Five servings of fruits and vegetables a day — in particular, three vegetables and two fruits — provide the greatest mortality benefit, according to an observational study and meta-analysis in Circulation.
Researchers analysed results from the Nurses' Health Study and Health Professionals Follow-Up Study. Over 100,000 people regularly completed food-frequency questionnaires and were followed for up to 30 years. During that time, nearly a third of participants died.
After multivariable adjustment, the greatest mortality benefit was seen for five servings of produce a day, compared with two servings (hazard ratio, 0.88).
Eating more than five servings a day was not associated with greater risk reductions. Of note, increased intake of starchy vegetables, fruit juices, or potatoes was not associated with lower mortality. Results were similar in a meta-analysis of roughly 25 studies.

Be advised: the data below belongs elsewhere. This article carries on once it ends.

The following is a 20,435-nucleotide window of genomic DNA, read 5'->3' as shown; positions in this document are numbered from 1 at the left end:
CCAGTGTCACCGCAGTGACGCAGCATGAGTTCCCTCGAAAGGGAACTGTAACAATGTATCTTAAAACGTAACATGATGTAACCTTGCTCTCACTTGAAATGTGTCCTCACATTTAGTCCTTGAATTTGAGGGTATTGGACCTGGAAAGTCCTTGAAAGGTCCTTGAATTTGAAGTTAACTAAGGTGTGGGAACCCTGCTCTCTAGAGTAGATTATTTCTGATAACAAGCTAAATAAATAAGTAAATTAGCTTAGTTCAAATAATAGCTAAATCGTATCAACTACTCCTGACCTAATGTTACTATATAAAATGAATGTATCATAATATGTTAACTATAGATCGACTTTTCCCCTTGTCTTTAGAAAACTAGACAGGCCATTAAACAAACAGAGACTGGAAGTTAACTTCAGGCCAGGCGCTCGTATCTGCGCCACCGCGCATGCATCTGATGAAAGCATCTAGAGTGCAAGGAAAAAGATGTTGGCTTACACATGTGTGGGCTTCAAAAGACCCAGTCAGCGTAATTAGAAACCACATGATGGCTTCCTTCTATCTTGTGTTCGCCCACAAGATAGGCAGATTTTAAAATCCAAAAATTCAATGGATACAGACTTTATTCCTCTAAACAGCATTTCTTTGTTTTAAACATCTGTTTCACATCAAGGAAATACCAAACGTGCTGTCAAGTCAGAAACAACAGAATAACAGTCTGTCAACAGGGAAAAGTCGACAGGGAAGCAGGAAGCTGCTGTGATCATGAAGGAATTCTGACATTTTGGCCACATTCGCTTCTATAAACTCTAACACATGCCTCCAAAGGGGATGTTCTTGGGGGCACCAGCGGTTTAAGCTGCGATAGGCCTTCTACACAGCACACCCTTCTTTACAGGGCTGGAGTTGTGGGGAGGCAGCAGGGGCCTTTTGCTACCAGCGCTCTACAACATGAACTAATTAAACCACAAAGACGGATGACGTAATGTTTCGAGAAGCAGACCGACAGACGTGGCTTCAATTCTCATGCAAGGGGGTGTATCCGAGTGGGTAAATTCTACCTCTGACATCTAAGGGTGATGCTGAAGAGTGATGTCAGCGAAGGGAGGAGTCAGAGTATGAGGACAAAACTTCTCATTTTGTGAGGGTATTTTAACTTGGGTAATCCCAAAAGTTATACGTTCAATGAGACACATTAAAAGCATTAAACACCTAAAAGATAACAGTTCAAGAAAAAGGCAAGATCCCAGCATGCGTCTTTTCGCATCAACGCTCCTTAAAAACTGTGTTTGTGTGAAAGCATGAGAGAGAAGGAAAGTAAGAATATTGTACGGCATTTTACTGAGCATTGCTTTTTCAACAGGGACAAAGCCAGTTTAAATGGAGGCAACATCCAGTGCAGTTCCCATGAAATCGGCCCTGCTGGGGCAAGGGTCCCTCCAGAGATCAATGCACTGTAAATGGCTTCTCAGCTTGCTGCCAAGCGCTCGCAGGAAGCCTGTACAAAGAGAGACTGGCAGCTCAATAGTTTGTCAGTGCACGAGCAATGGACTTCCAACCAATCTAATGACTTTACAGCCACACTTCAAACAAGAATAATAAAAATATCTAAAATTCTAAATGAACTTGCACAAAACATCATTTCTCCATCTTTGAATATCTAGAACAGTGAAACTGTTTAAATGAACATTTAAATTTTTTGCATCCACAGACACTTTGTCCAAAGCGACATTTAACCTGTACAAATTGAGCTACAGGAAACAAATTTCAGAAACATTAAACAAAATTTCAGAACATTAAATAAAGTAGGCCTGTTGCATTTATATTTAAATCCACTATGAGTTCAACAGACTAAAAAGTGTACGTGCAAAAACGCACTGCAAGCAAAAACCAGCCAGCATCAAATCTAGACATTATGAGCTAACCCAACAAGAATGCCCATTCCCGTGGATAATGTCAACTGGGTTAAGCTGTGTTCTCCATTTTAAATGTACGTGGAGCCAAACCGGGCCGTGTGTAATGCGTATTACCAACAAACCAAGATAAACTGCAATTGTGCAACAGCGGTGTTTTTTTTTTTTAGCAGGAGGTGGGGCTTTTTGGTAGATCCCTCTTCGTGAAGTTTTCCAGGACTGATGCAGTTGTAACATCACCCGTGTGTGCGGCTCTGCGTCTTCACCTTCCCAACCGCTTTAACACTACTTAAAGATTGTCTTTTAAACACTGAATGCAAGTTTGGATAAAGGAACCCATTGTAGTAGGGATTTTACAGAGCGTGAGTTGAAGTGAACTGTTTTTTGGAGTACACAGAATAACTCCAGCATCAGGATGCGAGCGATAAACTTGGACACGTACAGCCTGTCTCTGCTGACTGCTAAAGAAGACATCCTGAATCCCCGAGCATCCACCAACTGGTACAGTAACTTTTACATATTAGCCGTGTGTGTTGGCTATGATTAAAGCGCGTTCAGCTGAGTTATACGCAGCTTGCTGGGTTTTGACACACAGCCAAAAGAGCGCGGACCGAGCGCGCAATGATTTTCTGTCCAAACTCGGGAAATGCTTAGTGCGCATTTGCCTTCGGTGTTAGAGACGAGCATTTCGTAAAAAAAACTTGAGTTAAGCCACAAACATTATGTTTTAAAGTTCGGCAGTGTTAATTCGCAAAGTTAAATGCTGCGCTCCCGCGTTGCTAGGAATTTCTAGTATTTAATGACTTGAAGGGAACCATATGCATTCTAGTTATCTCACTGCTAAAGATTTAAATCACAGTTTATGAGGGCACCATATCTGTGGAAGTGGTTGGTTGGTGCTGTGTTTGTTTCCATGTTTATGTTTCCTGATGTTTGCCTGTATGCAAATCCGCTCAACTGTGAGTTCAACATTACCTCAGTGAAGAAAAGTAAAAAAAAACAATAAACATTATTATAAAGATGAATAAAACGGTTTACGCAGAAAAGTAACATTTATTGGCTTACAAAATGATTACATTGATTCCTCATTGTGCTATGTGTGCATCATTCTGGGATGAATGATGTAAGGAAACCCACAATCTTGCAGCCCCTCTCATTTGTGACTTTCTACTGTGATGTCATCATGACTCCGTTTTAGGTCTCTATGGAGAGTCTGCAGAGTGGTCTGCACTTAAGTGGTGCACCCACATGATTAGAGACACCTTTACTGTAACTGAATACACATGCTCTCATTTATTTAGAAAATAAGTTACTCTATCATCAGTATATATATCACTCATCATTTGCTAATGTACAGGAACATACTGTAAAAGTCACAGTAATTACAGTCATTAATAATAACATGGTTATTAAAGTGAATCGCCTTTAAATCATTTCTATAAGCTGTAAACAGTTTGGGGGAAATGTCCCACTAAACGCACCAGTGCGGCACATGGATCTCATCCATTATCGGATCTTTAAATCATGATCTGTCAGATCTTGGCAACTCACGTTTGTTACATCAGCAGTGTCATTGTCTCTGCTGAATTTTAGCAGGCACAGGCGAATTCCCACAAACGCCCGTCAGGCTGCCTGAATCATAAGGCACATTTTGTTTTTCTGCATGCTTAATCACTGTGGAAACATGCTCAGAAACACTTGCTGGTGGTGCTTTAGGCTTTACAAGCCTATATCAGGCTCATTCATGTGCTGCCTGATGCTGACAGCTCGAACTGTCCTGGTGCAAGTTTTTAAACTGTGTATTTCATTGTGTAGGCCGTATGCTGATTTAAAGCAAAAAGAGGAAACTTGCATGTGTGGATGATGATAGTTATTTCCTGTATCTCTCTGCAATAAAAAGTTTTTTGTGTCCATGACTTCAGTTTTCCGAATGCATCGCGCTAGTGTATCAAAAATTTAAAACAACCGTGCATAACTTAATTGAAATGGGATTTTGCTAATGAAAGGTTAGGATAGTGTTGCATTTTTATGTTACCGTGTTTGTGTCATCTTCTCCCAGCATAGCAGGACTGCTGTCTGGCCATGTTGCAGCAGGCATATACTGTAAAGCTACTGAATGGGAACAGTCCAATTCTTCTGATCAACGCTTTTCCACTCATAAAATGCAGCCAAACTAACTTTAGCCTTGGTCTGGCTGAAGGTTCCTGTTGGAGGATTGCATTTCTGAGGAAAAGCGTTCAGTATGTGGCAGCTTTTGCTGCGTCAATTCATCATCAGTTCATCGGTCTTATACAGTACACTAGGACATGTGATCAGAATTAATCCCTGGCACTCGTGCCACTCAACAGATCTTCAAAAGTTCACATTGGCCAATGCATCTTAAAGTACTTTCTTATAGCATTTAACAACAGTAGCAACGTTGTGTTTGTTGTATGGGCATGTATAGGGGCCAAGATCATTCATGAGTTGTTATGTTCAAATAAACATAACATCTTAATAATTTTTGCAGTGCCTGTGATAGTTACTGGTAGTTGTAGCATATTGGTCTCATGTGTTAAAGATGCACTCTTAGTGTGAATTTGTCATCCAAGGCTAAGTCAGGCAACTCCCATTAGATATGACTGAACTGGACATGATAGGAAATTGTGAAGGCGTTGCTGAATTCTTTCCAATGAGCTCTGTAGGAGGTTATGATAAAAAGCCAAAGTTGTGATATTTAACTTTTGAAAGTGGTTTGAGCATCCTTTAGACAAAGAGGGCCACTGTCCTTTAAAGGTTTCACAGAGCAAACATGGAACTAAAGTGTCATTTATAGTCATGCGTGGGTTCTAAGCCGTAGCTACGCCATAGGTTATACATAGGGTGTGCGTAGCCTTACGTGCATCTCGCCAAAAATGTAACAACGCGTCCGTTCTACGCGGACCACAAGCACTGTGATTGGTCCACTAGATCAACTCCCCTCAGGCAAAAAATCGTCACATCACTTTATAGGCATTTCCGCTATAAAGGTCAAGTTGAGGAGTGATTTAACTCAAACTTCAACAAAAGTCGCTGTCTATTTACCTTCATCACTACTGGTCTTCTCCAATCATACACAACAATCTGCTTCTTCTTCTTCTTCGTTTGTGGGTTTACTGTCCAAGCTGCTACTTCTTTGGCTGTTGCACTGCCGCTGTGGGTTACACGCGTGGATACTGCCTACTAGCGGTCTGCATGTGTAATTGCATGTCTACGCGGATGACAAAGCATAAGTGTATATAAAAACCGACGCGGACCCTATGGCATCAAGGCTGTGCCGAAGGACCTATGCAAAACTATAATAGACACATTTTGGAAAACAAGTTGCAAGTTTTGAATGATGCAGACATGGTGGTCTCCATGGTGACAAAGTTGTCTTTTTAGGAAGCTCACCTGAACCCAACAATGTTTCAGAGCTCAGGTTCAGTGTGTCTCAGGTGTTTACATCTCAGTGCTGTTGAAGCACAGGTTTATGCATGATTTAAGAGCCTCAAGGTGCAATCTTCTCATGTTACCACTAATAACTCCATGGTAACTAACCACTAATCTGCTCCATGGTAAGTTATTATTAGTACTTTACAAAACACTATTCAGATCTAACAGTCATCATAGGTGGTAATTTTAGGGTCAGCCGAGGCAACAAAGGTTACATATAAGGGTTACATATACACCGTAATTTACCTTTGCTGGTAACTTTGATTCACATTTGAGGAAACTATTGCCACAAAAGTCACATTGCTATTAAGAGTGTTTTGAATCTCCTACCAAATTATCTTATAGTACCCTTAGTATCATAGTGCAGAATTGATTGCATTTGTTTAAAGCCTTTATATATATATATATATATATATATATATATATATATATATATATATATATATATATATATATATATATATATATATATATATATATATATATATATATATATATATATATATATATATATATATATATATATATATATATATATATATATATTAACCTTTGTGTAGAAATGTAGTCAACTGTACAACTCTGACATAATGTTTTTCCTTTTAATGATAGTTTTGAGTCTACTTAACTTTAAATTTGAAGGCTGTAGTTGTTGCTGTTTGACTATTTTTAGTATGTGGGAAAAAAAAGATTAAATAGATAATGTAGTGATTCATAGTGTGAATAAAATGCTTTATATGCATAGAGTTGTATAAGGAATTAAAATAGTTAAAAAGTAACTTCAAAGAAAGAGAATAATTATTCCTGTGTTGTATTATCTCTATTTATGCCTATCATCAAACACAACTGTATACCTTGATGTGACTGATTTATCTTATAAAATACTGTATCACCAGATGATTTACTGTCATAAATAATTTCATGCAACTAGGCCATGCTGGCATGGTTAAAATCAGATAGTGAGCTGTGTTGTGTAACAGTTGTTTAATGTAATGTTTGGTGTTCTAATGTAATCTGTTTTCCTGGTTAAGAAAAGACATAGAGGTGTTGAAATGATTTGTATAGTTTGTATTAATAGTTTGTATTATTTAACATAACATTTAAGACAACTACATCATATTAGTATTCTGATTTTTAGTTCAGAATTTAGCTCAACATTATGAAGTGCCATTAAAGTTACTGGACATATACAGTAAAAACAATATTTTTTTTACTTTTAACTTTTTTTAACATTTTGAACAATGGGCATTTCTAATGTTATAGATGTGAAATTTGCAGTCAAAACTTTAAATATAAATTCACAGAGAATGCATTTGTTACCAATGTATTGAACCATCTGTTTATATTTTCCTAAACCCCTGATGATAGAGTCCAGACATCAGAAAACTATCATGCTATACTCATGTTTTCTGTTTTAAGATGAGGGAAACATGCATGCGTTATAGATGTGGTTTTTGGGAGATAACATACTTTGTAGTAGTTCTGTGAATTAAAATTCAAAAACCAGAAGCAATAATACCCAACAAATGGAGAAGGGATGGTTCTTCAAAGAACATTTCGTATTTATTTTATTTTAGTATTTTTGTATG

We often become dependent on the supplements for vitamins and minerals rather than exploring in the natural sources. Sometimes, we are confused how much should we take on a regular basis. Moreover, various forms of food adulteration (for preservation, adding colour and for other reasons) have made it difficult to depend on the fruits from natural sources.
Editorialists in the journal conclude however: "In the post COVID-19 world, where diets and other health behaviours have been adversely impacted due to lockdowns, more, not less, needs to be done to tackle the epidemic of unhealthy eating."